COLUMN: So it turns out I love summer school

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Katja Benz, Columnist

I’m staying in Charleston for the summer. I’m interning on campus (which is a required ‘class’ for my major), taking my senior seminar while continuing to give tours and write for the News.

The fact that I’m taking classes over the summer got me thinking to myself: when was the last time I had a ‘free summer’? Free summer meaning I didn’t have to work or take classes.

By that logic, I haven’t had a free summer since I went into eighth grade. I was in the marching band in high school and had band camp pretty much all summer from the summer before I started freshman year and going into my senior year of high school.

Ever since I graduated high school, I’ve been taking classes, interning, working or a mix of all three.

I moved into where I’m staying for the summer earlier this week. That night, after my parents left and I had a light dinner, I didn’t know what to do with myself.

I was so excited and ready to start my summer classes that I couldn’t even relax a little and take a night off from work or emails.

And I realized that might be a good thing. I didn’t realize it until now, but summer classes are super beneficial.

At the community college I went to, I took my English Composition one class the summer I graduated high school. I wanted to dip my toes into what a college class was actually like (and since I was in band, I didn’t really know what downtime was, so taking a summer class definitely helped my time management skills and learning how to take downtime).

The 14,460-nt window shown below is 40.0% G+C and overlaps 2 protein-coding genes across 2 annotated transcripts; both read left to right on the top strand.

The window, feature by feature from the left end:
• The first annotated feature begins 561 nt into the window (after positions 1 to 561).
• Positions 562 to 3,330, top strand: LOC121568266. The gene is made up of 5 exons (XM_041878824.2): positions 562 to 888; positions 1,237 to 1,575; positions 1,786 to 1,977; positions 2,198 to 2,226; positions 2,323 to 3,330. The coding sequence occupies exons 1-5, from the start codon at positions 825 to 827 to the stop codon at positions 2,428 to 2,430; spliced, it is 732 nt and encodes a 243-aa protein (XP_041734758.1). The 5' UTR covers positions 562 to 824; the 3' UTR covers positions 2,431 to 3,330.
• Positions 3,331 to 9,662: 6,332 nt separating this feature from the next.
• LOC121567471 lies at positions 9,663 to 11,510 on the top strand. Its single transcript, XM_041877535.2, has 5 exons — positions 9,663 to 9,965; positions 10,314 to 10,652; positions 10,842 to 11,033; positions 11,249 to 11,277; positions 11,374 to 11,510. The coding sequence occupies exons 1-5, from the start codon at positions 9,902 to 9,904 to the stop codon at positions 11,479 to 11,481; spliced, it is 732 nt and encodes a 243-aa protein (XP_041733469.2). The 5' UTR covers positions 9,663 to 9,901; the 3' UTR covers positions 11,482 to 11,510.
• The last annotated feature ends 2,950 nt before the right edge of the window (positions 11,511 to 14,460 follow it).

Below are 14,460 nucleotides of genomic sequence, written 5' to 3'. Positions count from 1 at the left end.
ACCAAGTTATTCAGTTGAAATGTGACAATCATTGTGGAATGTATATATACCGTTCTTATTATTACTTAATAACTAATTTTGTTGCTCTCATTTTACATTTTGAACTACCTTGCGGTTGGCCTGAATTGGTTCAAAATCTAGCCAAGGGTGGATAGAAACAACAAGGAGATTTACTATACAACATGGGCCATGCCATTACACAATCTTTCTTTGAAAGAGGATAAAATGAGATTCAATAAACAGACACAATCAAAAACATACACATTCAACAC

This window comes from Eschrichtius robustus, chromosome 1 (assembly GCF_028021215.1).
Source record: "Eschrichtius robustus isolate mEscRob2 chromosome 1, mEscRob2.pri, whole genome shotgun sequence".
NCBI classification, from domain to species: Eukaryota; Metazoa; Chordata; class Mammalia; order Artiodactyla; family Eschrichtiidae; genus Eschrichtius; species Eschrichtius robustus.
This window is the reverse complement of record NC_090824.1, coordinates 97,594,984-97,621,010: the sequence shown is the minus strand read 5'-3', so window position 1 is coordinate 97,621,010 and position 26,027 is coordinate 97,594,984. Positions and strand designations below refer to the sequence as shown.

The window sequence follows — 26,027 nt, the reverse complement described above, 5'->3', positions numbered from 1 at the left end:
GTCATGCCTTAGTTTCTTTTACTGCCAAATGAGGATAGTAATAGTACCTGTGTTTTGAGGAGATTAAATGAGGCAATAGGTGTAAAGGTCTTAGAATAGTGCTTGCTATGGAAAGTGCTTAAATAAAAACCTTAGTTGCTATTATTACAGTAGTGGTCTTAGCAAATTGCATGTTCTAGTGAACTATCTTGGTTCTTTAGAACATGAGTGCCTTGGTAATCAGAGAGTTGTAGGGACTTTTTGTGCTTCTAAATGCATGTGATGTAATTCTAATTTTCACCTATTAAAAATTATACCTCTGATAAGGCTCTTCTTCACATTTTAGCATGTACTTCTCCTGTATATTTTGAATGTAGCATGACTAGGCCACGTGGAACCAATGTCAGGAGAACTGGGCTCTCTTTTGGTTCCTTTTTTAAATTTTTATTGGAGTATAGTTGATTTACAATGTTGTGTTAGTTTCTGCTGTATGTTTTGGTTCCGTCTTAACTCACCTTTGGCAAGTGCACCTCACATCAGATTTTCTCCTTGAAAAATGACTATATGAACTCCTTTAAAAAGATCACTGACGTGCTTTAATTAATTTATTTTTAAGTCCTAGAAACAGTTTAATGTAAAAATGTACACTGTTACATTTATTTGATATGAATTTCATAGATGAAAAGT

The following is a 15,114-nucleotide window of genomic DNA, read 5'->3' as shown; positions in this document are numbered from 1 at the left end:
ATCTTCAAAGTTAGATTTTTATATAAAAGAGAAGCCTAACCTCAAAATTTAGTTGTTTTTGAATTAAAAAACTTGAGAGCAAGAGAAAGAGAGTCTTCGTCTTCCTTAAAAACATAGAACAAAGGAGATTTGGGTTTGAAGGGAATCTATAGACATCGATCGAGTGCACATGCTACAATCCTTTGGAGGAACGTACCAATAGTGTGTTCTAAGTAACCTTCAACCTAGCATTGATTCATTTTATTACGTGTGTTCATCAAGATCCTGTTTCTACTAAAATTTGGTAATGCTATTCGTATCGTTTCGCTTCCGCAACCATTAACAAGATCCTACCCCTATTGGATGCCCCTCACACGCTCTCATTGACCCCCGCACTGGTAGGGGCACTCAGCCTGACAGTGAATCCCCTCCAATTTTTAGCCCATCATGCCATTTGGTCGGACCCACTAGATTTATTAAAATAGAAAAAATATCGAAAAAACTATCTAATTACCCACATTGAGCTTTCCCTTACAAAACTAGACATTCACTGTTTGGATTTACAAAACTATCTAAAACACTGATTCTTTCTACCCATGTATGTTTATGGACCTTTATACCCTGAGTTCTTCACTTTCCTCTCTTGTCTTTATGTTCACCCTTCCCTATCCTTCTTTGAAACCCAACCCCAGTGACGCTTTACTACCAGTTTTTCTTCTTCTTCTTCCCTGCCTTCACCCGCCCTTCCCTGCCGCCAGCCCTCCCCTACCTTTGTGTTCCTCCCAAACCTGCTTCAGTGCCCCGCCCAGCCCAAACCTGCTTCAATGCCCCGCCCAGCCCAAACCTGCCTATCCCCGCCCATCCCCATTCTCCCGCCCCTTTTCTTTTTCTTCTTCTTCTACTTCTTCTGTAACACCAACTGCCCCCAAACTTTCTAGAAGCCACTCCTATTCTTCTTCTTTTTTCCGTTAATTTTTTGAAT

And I haven’t looked back since. When I took my first summer class, there weren’t as many students on campus, which helped ease my transition when the fall semester came and there were more students on campus.

It turns out a lot of other students do that, too. According to Geneva College, students may choose to use the summer to take their general education courses so they can take more interesting classes during the school year.

“Knocking out these mandatory GE (general education) classes in a summer session lets you register for more advanced, more interesting classes in the fall directly related to your major,” said a Geneva College article.

The article continued by saying “Summer school can offer a great do-over opportunity if you need to retake a class,” which is something that I did so I could take four classes in my first year of college.

Sometimes, students may also want additional transitional help before they start college. Some colleges offer transition classes for incoming freshmen over the summer.

These classes may have themes or be catered to certain groups on a college campus while also having high retention rates for these students, according to a University of Central Florida article.

“They may also further enhance a student’s connection to their college community for special affinity groups,” the article said. “And participants in these programs often have some of the highest success and retention rates compared to other students.”

And those are only a few of the things I love about being in summer school. I loved making connections with classmates and my professors.

I loved learning new skills and adjusting to the new settings around me.

But most importantly, I’ve noticed I do better in summer classes than in the spring or fall semesters. That’s almost ironic to me.

It’s ironic because I almost seem to have the same amount of things to do in my life no matter the season. However, my body seems to adjust better to classes over the summer.

Which to me, makes it seem as if my body has learned to love summer school.

Katja Benz is a senior English major. She can be reached at 581-2812 or at [email protected]